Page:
But for the ``lost my whole ZFS pool'' it's only barriers that matter. I think barriers get tangled up with the durability/persistence stuff because a cheap way for a disk driver to implement a barrier is to send the persistence command, then delay all writes after the barrier until the persistence command returns. I'm not sure this is the only way to make a barrier, though---I don't know SCSI well enough.
There is another thing we could worry about---maybe this other disk-level barrier command I do not know about does exist, for drives that have NCQ or TCQ, or for other parts of the stack like FC or the iSCSI initiator-to-target interface or AVS. It might mean ``do not reorder writes across this barrier but, I don't particularly need a reply.'' It should in theory be faster to use this command where possible because you don't have to drain the device's work queue as you do while waiting for a reply to SYNCHRONIZE CACHE---if the ordering of the queue can be pushed all the way down to the inside of the hard drive, the latency of restarting writes after the barrier can be much less than draining the entire pipe's write stream including FC or iSCSI as well, so there is significant incentive, especially on modern high throughput*latency storage, to use a barrier command instead of plain SYNCHRONIZE CACHE whenver possible. But what if some part of the stack ignores these hypothetical barriers, but *does* respect the simple SYNCHRONIZE CACHE persistence command? This first round of fsync()-based tools wouldn't catch it!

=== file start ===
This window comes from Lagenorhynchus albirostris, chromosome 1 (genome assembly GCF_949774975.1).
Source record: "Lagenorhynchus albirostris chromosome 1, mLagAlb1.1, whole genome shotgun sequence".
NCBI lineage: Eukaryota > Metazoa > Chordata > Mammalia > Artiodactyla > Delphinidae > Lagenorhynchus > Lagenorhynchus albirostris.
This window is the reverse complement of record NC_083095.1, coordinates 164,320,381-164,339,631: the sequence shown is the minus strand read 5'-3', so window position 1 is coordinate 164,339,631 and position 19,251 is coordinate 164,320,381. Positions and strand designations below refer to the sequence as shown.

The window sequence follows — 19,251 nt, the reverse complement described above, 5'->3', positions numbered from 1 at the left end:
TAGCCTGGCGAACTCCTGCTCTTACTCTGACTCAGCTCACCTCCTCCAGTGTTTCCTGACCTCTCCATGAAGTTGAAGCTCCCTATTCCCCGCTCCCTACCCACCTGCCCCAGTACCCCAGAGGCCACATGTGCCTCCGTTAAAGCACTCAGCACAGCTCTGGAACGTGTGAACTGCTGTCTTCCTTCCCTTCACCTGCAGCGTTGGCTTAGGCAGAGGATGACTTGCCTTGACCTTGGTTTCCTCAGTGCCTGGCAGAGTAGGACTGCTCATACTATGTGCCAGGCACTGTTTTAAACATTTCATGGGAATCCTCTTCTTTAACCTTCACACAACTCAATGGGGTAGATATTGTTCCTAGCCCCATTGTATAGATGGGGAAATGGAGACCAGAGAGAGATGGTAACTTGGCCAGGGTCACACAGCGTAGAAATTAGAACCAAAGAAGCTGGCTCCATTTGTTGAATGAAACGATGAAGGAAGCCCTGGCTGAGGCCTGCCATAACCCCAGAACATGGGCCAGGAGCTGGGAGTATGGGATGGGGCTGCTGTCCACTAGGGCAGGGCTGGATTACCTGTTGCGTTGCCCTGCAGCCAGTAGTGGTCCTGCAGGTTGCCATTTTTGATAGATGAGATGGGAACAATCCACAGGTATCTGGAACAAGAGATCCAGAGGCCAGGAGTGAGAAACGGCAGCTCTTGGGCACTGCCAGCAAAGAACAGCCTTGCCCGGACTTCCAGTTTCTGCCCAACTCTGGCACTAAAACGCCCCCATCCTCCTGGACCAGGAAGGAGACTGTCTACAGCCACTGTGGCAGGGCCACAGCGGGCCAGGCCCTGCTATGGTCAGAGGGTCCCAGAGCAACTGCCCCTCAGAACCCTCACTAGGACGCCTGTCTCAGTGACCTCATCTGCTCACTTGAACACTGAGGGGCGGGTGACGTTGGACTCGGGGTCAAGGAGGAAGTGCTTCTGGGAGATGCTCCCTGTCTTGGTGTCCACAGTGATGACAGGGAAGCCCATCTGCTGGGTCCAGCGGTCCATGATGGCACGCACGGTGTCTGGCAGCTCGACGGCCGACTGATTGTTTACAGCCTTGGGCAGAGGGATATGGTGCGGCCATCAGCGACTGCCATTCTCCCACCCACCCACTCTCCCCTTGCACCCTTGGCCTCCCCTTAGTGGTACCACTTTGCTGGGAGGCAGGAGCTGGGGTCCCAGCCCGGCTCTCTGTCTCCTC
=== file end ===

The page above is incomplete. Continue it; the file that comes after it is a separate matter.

Here is another bit of FUD to worry about: the common advice for the lost SAN pools is, use multi-vdev pools. Well, that creepily matches just the scenario I described: if you need to make a write barrier that's valid across devices, the only way to do it is with the SYNCHRONIZE CACHE persistence command, because you need a reply from Device 1 before you can release writes behind the barrier to Device 2. You cannot perform that optimisation I described in the last paragraph of pushing the barrier paast the high-latency link down into the device, because your initiator is the only thing these two devices have in common. Keeping the two disks in sync would in effect force the initiator to interpret the SYNC command as in my second example. However if you have just one device, you could write the filesystem to use this hypothetical barrier command instead of the persistence command for higher performance, maybe significantly higher on high-latency SAN. I don't guess that's actually what's going on though, just an interesting creepy speculation.